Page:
Do we really want to keep the gate threshold that high?
Drawing upon the survey instruments of Lewis and Neville , Nadal , and Yang and Carroll , we conducted an online survey that captured experiences of discrimination and microaggressions reported by 387 recording engineers, producers, and studio assistants living in 46 different countries. Our statistical analyses reveal highly significant and systemic gender inequalities within the field, e.g., cisgender women experience many more sexually inappropriate comments (p < e-14, large effect size) and unwanted comments about their physical appearance (p < e-12, large effect size) than do cisgender men, and they are much more likely to face challenges to their authority (p < e-13, large effect size) and expertise (p < e-10, large effect size). A comparison of our results with a study about women’s experiences of microaggressions within STEM academia  indicates that the recording studio workplace scores 33% worse on the silencing and maginalization of women, 33% worse on gender-related workplace microaggressions, and 24% worse on sexual objectification. These findings call for serious reflection on the part of the community to progress from awareness to collective action that will unlock the control room for women and other marginalized groups of studio professionals.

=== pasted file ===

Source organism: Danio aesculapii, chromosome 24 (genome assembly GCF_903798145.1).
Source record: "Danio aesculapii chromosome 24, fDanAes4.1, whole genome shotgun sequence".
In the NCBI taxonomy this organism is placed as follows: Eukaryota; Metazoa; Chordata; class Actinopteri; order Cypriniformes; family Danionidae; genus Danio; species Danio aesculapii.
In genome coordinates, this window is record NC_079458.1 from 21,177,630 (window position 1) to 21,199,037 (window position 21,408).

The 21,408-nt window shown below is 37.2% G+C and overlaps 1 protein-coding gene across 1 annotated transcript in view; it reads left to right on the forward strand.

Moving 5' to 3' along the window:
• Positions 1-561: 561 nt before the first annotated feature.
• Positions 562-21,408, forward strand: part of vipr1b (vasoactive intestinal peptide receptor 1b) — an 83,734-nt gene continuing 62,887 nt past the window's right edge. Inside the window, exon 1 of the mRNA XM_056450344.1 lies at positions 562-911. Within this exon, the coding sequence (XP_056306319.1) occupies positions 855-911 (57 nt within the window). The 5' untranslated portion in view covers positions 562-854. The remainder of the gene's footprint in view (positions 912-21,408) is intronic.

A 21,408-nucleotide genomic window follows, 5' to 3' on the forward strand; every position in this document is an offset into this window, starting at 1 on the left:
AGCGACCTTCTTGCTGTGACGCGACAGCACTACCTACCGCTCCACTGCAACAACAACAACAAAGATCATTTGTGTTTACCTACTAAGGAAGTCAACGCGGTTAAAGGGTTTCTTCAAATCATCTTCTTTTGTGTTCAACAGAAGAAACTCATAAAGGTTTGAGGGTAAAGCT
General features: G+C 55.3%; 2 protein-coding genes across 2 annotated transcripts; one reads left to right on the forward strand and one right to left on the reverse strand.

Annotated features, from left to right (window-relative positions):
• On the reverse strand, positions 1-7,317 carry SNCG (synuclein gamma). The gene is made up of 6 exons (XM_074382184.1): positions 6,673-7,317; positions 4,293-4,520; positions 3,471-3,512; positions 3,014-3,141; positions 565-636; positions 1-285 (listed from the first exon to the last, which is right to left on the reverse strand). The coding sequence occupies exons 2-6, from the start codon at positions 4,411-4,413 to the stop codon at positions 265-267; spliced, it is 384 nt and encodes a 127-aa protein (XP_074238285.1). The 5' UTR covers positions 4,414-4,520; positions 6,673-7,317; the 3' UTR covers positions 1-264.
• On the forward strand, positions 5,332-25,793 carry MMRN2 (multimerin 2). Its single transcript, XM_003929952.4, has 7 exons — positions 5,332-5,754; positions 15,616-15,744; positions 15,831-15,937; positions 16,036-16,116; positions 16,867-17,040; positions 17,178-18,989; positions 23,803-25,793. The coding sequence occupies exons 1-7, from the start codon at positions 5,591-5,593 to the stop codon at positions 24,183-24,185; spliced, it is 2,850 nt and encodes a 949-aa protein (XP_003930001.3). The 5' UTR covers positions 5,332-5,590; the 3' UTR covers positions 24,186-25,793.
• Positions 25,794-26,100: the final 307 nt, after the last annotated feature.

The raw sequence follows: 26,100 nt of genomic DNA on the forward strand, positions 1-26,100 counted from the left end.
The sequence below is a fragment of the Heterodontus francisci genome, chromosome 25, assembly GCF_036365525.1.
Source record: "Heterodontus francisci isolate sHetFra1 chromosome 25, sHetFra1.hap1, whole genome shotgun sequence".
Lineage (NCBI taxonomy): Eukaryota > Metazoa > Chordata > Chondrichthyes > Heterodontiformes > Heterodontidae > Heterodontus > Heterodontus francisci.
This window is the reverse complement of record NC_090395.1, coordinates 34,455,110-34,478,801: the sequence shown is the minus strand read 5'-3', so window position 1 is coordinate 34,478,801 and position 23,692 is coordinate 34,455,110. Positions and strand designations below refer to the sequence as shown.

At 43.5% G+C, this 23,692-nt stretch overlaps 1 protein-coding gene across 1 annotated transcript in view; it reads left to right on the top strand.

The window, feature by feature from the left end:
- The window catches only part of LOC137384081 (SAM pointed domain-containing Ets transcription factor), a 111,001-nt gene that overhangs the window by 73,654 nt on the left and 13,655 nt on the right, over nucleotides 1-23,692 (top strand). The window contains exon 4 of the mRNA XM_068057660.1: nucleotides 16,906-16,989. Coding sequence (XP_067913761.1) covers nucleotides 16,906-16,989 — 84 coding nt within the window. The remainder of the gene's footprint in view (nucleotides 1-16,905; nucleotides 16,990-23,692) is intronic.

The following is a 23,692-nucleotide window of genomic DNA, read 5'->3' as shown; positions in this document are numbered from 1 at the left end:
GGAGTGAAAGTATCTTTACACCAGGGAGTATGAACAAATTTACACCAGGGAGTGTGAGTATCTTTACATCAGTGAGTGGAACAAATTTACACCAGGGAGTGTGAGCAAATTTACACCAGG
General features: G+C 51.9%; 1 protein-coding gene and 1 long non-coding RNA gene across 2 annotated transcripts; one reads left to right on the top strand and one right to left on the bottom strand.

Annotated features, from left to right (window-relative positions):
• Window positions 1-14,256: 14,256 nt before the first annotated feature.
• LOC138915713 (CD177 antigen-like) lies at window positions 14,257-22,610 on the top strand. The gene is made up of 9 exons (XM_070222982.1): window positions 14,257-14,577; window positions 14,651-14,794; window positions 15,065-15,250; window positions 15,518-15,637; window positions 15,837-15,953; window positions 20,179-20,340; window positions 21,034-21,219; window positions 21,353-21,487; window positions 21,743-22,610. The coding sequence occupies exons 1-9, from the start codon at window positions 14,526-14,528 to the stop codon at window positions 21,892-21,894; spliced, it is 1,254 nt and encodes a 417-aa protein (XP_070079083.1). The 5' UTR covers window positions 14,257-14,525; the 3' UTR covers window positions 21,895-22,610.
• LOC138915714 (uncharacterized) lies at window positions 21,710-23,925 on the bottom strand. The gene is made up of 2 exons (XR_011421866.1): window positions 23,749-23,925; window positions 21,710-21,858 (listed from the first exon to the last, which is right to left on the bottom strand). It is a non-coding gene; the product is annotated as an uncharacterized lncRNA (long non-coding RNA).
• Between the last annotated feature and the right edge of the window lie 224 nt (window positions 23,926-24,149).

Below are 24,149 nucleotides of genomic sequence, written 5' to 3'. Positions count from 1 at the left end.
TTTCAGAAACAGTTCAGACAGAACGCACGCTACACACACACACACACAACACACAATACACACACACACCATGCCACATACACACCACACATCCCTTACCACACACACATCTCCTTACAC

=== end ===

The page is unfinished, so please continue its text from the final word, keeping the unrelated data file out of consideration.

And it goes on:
Gold open access article
Recording studio workplace , Workplace microaggressions , Gender inequalities
Brooks, G., Pras, A., Elafros, A., & Lockett, M. (2021). Do we really want to keep the gate threshold that high? Journal of Audio Engineering Society, 69(4), 238-260. https://doi.org/10.17743/jaes.2020.0074